There's also a load of technical difficulties as well. Most prominent one was that during a couple of fist days I wasn't really able to play the game, as it kept kicking me out thanks to network issues. Even when I chose the game mode to be online singleplayer, I was kicked out. And then, when  I finally did get to play the game, there were some quest lines I was unable to complete, as from some reason I couldn't give gathered quest items to the NPC's that wanted them, as the UI didn't seem to work. But this is an alpha version, so again, hopefully, things like these are ironed out for a release at least, if not sooner.


At this moment, the way the missions and the things like monster spawning work, I'm having a hard time seeing how Portalarium is going to turn SotA into a singleplayer game, as I don't really see this kind of a design as something I'd enjoy as a singleplayer game. Furthermore, a thing that jumps out to me at least in the world design is the player owned towns and cities, where buildings are owned by the actual players of the game, some purchases with real money, some grinded with in-game currency. That is something that doesn't, in my opinion, translate well to a singleplayer experience, as there's no designed content on those cities other what the players end up doing in them. So, is the offline game just going to have lesser cities or are those player owned towns filled with other game content? Or will they just be places with nothing to do in them expect to try to steal all that is not nailed down?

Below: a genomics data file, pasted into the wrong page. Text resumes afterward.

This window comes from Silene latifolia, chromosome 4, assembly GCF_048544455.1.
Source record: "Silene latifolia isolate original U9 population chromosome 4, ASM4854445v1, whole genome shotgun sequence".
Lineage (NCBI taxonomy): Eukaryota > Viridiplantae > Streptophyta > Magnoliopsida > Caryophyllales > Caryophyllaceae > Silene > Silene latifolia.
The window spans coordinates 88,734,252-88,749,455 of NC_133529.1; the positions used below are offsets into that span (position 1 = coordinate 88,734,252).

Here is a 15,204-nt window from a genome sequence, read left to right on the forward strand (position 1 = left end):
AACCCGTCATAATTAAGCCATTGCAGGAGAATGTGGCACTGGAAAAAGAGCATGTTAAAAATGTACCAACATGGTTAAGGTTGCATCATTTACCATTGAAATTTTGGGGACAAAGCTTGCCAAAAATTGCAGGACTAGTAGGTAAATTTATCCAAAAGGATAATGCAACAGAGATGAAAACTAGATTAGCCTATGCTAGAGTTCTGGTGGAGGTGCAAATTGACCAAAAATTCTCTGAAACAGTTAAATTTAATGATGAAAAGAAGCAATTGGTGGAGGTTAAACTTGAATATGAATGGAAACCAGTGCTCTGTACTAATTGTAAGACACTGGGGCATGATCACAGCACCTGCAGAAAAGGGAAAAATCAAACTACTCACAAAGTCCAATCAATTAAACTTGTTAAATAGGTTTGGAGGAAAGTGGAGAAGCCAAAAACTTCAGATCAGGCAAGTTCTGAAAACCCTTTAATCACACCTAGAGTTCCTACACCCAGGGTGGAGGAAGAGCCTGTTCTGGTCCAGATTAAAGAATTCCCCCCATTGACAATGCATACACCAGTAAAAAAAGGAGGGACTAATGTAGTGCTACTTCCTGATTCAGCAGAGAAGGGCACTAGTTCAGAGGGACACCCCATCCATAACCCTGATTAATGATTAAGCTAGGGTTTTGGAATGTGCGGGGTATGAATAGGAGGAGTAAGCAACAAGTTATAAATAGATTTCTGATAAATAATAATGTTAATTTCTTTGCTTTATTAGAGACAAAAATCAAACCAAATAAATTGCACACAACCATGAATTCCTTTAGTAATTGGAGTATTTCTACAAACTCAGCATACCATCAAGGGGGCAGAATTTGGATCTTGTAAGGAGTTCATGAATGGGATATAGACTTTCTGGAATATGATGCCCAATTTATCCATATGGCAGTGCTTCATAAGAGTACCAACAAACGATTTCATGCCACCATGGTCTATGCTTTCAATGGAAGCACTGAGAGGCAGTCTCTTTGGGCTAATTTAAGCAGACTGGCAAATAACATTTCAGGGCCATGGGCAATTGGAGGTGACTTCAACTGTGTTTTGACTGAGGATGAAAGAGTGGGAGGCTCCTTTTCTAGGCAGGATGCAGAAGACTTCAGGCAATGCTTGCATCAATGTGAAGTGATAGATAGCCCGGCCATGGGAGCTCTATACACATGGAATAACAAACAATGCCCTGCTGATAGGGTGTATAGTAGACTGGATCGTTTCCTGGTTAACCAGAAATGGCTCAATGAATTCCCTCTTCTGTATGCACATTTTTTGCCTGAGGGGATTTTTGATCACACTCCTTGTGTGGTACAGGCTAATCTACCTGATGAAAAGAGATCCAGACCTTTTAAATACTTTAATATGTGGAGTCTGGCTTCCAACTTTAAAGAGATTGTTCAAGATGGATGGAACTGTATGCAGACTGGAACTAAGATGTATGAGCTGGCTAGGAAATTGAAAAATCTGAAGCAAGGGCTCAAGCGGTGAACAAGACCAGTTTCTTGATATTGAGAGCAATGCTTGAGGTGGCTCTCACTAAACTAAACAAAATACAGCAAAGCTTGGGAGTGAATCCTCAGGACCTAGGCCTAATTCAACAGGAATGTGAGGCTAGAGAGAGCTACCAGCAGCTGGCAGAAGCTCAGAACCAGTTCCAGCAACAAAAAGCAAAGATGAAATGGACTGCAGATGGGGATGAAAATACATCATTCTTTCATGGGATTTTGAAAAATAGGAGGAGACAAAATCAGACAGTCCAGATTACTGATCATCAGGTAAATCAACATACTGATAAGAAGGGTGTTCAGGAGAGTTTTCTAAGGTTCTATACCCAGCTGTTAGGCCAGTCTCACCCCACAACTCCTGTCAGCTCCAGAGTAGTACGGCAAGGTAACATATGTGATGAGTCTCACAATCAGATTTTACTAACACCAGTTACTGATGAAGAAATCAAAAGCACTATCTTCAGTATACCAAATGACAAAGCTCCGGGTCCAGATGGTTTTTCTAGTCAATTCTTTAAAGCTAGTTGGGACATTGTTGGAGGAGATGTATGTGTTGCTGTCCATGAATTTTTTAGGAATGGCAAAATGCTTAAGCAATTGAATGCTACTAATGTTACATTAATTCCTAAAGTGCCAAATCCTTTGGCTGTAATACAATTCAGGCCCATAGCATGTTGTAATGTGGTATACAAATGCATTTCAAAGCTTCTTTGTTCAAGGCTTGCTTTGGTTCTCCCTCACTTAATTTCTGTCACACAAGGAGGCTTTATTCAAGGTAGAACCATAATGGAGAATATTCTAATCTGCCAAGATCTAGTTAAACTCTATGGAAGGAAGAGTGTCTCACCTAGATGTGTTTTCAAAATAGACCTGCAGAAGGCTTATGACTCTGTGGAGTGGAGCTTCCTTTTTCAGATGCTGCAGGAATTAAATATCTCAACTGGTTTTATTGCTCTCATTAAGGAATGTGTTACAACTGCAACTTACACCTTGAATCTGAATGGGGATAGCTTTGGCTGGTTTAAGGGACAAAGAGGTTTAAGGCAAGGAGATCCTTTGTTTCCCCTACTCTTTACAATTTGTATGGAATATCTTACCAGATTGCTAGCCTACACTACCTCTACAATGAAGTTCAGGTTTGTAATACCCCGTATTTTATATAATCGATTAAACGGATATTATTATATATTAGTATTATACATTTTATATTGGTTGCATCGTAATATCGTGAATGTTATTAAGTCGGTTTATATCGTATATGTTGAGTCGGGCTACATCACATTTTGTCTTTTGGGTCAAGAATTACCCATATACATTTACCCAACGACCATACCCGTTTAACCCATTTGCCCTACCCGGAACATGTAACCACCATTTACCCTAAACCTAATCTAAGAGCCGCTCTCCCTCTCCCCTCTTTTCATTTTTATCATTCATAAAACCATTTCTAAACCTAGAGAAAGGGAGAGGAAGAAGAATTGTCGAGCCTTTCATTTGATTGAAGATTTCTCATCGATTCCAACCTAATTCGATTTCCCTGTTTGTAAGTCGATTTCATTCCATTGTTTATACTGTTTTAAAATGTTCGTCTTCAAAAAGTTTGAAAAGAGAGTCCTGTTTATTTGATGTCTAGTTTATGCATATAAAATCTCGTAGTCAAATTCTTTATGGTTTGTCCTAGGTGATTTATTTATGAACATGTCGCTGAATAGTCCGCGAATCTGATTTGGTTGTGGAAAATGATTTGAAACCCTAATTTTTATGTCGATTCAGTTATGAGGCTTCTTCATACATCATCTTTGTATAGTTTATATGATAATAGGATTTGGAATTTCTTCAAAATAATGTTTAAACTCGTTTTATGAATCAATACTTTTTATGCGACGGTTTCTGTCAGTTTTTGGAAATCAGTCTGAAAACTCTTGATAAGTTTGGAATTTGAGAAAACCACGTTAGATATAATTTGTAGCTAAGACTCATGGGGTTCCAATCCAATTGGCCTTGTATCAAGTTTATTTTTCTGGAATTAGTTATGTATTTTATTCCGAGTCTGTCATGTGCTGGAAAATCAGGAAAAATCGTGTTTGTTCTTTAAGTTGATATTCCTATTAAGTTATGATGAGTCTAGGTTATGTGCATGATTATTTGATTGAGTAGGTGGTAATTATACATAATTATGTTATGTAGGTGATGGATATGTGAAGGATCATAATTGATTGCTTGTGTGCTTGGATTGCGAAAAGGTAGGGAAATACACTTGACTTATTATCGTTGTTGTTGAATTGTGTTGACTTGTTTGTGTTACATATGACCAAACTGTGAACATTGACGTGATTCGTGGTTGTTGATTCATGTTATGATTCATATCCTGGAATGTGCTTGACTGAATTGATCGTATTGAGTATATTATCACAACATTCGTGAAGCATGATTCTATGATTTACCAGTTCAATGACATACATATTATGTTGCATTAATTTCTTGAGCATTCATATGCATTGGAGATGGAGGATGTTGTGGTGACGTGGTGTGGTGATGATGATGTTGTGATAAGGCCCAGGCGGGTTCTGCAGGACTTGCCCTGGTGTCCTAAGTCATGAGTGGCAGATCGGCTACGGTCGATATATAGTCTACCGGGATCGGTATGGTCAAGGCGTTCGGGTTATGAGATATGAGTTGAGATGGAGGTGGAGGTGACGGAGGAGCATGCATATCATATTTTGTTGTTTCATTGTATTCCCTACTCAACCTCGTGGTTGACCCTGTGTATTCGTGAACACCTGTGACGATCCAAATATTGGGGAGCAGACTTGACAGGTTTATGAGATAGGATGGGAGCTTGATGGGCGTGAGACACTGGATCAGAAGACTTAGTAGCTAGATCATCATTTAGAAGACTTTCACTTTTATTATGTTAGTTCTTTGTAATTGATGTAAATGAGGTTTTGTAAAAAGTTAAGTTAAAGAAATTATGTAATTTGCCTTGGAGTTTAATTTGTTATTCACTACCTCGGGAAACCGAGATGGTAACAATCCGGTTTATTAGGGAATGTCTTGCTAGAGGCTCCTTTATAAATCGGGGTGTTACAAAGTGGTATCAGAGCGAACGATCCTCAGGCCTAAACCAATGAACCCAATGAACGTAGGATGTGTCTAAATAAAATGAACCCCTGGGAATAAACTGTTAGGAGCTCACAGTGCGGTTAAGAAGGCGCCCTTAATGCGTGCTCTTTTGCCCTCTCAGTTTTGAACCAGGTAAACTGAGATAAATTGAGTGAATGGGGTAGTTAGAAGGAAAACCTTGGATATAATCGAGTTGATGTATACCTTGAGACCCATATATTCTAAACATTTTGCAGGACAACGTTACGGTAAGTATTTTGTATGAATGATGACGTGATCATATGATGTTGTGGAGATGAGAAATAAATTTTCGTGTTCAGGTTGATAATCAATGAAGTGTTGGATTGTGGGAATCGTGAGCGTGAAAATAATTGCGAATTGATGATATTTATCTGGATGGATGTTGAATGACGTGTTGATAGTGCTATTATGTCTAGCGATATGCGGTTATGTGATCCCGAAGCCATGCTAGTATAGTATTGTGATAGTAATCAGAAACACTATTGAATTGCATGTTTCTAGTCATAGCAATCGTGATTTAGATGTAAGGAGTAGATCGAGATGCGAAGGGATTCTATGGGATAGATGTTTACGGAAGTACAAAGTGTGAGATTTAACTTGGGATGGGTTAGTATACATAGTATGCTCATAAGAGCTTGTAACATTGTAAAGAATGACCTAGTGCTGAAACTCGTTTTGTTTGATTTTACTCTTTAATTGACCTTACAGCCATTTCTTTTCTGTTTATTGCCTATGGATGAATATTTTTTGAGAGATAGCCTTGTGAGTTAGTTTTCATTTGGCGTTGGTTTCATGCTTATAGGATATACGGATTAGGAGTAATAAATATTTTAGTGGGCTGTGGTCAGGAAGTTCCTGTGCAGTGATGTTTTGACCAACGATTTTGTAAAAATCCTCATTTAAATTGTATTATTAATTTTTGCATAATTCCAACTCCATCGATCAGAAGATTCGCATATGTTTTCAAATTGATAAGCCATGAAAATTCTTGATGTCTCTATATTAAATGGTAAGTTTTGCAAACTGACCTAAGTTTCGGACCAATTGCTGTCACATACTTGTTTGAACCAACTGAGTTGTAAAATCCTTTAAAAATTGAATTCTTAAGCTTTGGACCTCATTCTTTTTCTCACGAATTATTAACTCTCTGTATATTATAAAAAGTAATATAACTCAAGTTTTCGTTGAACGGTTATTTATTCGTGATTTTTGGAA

It's not all bad though, as there are aspects in SotA I like. One thing that seems to work nicely is the combat, as it differs somewhat from the standard MMORPG fare. As I was playing with an archer, I noticed that dodging zombies while firing felt almost like a light action RPG fare. Usually, MMORPG combat is a relatively boring thing of setting a standard attack and then just spamming special attacks, here it feels more involving. The combat feels just right even when surrounded by multiple enemies.

The second thing is the world map and the playable areas, as moving between locations is done via a larger game map, which makes the game world seem bigger than it is, as the locations you can visit are pretty large and somewhat nicely detailed. Some MMORPG's feel like they are set in the world that has been designed to be bigger so that the locations have been scaled up a bit in order to make them feel bigger and then suddenly the location starts to transform into another place with drastically different flora and fauna. In SotA the changes between locations feel more natural when you see a world map you use to travel before seeing the location with a different look from the previous you were in.


Like I said though, SotA feels very much like a game that is still a work in progress, which I guess is appropriate for an Early Access title that states is still in alpha stage. Some mechanics work nicely, but at the same time, it feels like something is lacking from it, especially what comes to actual story and narrative.

This time I spent with the free trial wasn't enough to convince me buying it, but it was enough to make me more intrigued by it. If there ever will be another free trial, I'll be giving it a new spin, just to see how much it has changed, especially if the next trial happens when the game is in beta stage.

If you are interested in seeing Shroud of the Avatar yourself, keep an eye on their official site or Steam page.